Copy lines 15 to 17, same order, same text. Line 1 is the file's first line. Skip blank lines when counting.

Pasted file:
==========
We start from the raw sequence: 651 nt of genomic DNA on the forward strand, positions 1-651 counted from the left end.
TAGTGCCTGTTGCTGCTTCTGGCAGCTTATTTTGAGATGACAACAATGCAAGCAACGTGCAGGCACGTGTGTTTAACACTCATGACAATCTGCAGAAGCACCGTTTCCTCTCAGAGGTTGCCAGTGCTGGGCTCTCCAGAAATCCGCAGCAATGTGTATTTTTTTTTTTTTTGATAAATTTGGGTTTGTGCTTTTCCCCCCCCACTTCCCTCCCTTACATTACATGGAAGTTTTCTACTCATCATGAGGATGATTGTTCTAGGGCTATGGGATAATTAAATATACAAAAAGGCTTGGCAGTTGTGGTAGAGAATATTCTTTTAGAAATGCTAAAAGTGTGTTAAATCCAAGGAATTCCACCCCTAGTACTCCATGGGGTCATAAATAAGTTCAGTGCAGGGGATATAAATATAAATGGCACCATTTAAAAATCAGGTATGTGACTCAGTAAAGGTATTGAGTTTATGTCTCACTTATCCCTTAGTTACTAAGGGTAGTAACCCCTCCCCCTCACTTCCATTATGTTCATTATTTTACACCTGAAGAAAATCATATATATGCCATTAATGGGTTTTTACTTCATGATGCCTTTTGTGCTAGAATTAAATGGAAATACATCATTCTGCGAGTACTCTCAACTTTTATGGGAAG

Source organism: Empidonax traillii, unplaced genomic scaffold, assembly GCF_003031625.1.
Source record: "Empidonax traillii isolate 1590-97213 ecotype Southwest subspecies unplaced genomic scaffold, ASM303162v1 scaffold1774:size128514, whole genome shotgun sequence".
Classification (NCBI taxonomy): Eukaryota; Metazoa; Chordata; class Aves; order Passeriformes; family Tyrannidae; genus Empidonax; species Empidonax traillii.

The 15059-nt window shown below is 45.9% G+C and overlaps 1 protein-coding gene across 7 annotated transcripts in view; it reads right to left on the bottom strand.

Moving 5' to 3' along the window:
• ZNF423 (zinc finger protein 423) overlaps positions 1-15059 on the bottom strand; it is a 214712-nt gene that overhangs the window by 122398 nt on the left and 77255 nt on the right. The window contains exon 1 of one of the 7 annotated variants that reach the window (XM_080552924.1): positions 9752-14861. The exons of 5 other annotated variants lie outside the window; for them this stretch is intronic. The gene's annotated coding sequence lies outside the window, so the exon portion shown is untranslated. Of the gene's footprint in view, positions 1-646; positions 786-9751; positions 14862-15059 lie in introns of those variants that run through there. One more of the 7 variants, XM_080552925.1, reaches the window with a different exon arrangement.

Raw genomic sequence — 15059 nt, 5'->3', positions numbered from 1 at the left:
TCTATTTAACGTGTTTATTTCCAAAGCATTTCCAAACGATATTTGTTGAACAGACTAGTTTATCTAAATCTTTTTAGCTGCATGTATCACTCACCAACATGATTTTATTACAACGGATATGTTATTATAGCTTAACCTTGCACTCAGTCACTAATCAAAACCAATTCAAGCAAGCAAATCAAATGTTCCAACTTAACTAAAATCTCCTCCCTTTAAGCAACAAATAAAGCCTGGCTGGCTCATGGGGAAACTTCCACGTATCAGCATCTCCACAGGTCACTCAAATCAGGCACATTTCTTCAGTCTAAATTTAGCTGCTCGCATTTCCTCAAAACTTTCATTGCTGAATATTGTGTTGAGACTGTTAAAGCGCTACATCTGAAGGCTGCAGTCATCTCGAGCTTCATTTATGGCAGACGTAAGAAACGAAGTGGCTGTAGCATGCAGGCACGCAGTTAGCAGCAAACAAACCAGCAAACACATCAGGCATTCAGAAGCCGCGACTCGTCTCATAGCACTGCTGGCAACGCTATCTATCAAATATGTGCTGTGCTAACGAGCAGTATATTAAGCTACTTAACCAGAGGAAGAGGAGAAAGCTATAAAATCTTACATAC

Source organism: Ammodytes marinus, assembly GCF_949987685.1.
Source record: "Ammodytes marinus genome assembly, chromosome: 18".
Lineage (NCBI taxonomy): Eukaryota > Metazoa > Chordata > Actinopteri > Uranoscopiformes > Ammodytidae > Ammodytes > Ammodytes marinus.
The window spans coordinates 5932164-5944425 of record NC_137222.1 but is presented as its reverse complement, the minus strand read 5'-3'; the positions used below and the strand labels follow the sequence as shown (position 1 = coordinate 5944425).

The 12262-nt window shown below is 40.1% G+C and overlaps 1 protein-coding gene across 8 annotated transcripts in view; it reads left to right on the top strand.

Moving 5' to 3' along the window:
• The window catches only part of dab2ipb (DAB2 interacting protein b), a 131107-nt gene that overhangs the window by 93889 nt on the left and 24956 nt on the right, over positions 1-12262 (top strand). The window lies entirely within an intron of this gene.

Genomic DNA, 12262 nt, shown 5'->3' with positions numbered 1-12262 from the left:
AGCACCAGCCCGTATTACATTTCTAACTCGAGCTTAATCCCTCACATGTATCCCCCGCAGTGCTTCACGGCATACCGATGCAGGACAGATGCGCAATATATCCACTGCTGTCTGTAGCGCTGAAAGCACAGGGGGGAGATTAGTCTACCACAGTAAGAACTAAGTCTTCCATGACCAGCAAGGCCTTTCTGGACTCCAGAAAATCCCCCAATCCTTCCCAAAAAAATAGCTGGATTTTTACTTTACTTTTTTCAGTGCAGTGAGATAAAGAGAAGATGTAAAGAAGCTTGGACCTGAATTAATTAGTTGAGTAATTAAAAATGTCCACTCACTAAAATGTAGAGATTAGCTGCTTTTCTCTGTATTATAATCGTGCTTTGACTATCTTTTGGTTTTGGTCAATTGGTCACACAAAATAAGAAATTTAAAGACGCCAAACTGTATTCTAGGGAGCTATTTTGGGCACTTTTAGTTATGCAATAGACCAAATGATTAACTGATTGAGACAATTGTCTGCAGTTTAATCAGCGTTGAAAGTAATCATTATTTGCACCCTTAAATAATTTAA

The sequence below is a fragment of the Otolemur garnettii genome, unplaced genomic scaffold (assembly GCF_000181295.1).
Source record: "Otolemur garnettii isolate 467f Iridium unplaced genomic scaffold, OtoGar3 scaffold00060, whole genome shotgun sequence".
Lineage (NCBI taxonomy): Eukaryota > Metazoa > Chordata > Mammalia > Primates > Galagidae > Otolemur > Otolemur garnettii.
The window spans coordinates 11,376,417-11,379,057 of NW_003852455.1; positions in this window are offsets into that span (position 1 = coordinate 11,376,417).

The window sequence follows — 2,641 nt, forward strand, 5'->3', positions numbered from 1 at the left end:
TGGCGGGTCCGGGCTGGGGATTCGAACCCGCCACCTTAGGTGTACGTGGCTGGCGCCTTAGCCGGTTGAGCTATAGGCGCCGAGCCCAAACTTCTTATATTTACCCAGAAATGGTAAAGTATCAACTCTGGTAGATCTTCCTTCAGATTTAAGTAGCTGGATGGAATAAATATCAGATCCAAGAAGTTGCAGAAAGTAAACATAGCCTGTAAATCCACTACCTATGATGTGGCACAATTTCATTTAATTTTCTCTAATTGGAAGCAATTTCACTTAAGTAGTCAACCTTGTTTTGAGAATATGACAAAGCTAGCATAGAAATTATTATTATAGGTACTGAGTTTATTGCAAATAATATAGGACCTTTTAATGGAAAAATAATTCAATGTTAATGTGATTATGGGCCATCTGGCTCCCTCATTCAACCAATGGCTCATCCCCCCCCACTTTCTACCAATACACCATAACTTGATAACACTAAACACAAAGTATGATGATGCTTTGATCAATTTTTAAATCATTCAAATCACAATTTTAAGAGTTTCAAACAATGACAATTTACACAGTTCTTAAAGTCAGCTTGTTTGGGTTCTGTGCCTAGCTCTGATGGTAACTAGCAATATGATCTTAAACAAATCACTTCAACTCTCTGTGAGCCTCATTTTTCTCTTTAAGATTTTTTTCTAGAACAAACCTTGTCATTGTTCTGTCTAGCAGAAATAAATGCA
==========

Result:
The 12262-nt window shown below is 40.1% G+C and overlaps 1 protein-coding gene across 8 annotated transcripts in view; it reads left to right on the top strand.

Moving 5' to 3' along the window:
• The window catches only part of dab2ipb (DAB2 interacting protein b), a 131107-nt gene that overhangs the window by 93889 nt on the left and 24956 nt on the right, over positions 1-12262 (top strand). The window lies entirely within an intron of this gene.